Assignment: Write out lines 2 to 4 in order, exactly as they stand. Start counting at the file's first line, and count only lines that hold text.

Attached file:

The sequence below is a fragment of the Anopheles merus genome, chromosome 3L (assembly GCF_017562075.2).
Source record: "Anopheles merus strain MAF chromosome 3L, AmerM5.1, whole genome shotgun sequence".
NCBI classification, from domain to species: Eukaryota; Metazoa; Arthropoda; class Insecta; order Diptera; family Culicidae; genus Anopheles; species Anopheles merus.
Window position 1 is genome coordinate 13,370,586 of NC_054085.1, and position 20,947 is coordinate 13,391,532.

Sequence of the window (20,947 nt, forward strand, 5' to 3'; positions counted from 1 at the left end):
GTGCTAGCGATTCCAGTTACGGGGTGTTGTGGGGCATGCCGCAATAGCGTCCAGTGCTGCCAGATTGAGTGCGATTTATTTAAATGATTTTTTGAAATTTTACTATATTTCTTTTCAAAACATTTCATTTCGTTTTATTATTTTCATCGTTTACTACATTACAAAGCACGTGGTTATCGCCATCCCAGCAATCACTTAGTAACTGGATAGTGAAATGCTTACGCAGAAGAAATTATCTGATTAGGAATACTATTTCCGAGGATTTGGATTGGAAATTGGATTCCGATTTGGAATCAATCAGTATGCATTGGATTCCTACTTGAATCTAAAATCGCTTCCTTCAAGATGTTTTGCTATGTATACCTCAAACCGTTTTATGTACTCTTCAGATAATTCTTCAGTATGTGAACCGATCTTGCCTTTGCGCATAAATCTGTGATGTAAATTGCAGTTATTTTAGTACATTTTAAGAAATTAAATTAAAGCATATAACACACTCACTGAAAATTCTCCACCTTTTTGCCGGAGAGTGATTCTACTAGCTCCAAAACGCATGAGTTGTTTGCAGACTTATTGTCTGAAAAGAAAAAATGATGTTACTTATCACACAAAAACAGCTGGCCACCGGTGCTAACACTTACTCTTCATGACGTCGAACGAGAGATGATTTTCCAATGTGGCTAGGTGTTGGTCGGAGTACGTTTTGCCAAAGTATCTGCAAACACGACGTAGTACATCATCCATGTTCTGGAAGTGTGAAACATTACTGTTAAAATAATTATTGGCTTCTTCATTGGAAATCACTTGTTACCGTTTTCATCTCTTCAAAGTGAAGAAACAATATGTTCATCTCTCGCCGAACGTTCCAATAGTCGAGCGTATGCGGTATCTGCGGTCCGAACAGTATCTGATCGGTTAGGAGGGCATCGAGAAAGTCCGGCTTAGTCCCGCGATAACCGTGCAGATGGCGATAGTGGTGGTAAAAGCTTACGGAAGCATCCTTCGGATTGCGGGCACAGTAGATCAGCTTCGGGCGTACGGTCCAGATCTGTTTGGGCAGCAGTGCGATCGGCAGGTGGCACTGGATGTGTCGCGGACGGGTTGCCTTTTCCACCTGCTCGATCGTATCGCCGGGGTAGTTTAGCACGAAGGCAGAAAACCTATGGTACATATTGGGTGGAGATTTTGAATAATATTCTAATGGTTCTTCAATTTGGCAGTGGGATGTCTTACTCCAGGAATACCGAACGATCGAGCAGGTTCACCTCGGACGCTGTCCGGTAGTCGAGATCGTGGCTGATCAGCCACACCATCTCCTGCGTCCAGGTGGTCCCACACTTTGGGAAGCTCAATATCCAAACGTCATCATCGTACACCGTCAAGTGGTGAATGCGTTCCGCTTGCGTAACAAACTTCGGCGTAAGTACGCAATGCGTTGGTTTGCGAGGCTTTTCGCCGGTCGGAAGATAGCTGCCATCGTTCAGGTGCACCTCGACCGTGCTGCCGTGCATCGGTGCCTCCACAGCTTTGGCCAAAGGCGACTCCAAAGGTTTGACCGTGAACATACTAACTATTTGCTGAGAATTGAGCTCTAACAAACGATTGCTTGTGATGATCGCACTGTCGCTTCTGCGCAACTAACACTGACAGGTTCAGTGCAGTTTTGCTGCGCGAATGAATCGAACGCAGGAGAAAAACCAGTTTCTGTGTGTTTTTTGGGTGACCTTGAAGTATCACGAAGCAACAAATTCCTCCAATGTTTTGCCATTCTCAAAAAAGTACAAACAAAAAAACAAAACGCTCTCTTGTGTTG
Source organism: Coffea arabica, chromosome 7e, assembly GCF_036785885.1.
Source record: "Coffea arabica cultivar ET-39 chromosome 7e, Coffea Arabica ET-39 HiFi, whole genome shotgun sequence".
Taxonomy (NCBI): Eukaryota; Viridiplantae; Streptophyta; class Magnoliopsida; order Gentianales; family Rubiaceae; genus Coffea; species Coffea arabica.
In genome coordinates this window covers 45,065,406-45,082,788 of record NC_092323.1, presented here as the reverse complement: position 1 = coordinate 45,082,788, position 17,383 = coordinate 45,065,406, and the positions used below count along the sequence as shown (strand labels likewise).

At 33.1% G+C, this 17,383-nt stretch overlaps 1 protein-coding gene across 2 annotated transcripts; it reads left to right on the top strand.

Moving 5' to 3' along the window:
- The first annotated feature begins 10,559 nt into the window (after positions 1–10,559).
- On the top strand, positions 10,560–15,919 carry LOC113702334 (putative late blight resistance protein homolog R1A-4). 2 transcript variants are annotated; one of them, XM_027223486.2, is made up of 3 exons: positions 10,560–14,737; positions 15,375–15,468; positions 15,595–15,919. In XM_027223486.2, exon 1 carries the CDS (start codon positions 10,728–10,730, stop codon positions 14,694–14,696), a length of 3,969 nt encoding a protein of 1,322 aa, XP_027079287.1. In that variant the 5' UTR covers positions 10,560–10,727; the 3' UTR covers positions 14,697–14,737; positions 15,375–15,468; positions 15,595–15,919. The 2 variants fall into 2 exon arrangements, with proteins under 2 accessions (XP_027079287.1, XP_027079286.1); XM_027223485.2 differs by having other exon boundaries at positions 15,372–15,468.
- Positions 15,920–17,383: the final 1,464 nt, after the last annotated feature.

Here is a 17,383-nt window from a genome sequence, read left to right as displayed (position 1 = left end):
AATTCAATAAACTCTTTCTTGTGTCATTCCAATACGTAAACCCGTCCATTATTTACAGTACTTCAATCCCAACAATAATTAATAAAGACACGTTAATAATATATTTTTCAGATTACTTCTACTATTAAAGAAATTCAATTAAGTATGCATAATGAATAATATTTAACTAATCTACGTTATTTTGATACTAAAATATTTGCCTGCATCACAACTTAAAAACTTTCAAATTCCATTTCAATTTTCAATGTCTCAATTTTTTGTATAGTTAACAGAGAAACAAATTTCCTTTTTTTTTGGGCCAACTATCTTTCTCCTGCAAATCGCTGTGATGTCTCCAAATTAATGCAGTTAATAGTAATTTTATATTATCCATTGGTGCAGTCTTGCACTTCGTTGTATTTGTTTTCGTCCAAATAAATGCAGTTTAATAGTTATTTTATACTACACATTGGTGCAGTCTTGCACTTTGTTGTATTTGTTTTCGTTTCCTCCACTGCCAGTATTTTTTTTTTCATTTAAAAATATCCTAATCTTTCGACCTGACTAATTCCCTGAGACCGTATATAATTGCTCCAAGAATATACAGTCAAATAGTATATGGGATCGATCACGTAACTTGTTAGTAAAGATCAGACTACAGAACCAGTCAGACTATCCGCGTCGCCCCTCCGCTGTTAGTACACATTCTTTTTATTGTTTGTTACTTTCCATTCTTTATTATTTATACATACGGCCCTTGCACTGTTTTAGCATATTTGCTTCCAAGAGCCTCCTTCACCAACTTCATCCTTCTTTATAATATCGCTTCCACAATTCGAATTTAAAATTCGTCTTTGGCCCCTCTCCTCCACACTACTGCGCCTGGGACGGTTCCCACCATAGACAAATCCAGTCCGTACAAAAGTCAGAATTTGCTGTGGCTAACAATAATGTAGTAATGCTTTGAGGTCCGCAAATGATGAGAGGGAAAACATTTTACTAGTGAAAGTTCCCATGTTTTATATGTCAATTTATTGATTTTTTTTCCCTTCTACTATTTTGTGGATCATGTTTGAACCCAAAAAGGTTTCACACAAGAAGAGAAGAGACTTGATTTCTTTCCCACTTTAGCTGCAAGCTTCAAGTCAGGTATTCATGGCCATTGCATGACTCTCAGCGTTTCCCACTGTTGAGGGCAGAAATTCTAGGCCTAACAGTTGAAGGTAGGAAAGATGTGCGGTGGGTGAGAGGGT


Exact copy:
Source record: "Anopheles merus strain MAF chromosome 3L, AmerM5.1, whole genome shotgun sequence".
NCBI classification, from domain to species: Eukaryota; Metazoa; Arthropoda; class Insecta; order Diptera; family Culicidae; genus Anopheles; species Anopheles merus.
Window position 1 is genome coordinate 13,370,586 of NC_054085.1, and position 20,947 is coordinate 13,391,532.